Opponents of Thai junta launch a democracy campaign


Anti-coup protesters take part in a gathering at the Victory Monument in Bangkok on May 27, 2014



Opponents of Thailand's junta launched a campaign on Tuesday to restore democracy and "oppose the military dictatorship and its aristocratic network," the first sign of organized resistance to the army since it seized power last month.

Jarupong Ruangsuwan, chairman of the Puea Thai Party that led the government ousted by the military, said in an open letter to fellow Thais that the military council had no legitimacy and cast doubt on its promise to transfer power back to civilian authorities at some point.

The military's aim, he said, was to create "a new puppet structure whose sole purpose will be to re-entrench anti-democratic elements into Thailand's body politic and to sabotage the development of Thai democracy."

"Any such structure will need to be removed before a more democratic and civilized society can be built," he added.

His movement, the letter said, sought "to oppose the military dictatorship and its aristocratic network and establish the people's complete and unchallenged sovereignty."

The military staged a bloodless coup in May, after months of protests had undermined the government of Yingluck Shinawatra. The protesters wanted to kick out Yingluck and change the electoral system to stop her influential brother, ex-premier Thaksin Shinawatra, from ever controlling the government again.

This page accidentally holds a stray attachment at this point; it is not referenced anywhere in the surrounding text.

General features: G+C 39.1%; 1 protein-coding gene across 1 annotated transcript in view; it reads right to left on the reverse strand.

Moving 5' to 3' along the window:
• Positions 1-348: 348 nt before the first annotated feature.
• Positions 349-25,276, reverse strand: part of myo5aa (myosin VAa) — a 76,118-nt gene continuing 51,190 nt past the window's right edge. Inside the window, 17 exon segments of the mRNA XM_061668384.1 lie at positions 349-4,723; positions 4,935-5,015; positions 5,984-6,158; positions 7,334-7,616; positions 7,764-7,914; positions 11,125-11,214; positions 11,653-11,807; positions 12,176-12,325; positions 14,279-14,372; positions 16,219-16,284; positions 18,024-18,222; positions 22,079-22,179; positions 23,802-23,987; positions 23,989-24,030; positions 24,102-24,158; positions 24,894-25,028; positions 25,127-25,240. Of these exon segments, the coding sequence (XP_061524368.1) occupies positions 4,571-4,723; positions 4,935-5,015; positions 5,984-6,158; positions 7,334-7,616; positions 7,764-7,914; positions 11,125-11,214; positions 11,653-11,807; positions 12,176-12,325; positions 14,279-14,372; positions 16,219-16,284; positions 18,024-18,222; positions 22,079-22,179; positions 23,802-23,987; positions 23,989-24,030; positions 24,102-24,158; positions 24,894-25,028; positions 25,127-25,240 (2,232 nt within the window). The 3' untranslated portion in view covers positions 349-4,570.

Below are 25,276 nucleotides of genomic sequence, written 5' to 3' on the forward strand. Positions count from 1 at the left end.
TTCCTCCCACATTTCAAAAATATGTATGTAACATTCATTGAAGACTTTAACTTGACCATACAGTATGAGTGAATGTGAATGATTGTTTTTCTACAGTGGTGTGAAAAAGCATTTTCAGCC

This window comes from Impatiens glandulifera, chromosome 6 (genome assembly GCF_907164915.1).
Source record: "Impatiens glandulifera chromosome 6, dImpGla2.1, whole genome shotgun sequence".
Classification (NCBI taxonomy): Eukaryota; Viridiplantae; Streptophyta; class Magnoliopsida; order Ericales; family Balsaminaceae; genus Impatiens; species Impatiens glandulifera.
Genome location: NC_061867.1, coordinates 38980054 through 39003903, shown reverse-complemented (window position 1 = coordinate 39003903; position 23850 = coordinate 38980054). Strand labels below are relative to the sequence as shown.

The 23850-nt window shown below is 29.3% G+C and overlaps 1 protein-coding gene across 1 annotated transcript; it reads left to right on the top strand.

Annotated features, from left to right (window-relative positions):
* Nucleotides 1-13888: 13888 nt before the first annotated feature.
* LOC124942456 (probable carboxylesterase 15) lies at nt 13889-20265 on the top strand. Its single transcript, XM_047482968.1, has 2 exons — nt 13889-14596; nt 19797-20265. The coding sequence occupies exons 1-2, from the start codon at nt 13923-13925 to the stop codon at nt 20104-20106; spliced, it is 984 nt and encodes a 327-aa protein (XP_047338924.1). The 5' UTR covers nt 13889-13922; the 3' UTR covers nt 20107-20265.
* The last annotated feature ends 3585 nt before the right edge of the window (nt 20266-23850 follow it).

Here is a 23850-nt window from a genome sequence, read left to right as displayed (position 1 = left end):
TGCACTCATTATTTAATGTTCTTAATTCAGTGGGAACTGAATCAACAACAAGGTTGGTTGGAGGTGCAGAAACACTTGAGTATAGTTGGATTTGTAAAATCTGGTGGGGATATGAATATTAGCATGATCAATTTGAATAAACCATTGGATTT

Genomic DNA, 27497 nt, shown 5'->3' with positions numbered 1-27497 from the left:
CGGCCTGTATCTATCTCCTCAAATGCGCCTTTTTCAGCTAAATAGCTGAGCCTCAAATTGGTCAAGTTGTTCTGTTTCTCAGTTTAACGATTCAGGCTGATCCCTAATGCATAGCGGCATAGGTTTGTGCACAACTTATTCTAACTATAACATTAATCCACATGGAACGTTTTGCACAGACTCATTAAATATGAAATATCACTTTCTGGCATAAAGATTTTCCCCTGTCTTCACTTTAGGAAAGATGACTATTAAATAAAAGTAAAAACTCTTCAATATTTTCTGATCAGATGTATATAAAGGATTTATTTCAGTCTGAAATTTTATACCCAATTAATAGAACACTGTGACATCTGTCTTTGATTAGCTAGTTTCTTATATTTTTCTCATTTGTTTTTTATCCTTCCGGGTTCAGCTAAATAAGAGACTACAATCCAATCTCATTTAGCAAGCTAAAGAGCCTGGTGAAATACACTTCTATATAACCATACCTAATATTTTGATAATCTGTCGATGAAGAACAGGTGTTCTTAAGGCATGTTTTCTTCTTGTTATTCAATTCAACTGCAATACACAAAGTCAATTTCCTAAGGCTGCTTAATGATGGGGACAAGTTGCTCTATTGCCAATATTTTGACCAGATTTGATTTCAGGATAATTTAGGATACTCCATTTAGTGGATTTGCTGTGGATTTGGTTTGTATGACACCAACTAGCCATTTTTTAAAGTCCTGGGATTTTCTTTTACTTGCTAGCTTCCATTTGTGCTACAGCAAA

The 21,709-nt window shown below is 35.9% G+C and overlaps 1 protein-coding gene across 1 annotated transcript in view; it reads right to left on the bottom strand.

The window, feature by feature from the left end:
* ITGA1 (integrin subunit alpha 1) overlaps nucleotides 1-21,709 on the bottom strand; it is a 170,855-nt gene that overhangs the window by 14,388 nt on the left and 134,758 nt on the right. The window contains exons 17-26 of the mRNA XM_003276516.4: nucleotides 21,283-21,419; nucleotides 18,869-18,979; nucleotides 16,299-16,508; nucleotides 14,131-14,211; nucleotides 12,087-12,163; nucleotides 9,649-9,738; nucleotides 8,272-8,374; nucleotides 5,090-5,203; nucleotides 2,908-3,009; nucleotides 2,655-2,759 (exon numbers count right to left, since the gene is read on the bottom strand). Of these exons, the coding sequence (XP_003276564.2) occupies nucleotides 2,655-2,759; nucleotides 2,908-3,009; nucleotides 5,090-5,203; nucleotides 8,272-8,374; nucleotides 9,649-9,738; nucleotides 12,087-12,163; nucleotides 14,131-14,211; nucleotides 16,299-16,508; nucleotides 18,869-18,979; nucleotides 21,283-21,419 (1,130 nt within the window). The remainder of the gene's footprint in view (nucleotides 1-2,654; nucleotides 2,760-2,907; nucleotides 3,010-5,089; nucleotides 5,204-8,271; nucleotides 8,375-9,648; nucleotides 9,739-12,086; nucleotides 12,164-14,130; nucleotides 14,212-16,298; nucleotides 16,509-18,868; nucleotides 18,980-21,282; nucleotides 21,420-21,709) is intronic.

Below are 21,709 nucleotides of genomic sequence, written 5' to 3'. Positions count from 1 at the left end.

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Yingluck was removed by the Constitutional Court for abuse of power on May 7, leaving a rump cabinet that was then ousted in the coup on May 22.

Acting Thai Foreign Minister Sihasak Phuangketkeow dismissed the resistance group, telling reporters there was "only one legitimate government."

Most Western countries denounced the coup and demanded a return to civilian rule. The United States and European Union have cut cooperation projects and cancelling diplomatic visits.

Thailand has been in crisis for almost a decade because of a power struggle between Thaksin and the royalist establishment backed by the army and the middle class in Bangkok.

Thaksin, a billionaire former telecoms tycoon, is adored by the poor in the rural north and northeast, because of cheap healthcare and village development that raised their living standards when he was in office from 2001.

He was toppled in a coup in 2006 and has lived in exile since 2008 rather than serve jail time for an abuse of power conviction, but parties led by or loyal to him have won every election since 2001.

The junta moved quickly to neutralise resistance inside Thailand after its coup, briefly detaining hundreds of politicians and members of the pro-Thaksin "red shirt" movement and warning them not to work against the military government.

It was unclear how Jarupong's movement, the Organization of Free Thais for Human Rights and Democracy, would oppose the junta and his letter did not reveal where it was based.

Jakrapob Penkair, a former spokesman for Thaksin, told Reuters from neighboring Cambodia on June 5 that a movement was being formed outside Thailand to lead a campaign of civil disobedience. 

Cambodia's long-serving prime minister, Hun Sen, is close to Thaksin, but his government has said it will not allow a Thai resistance movement to base itself in the country.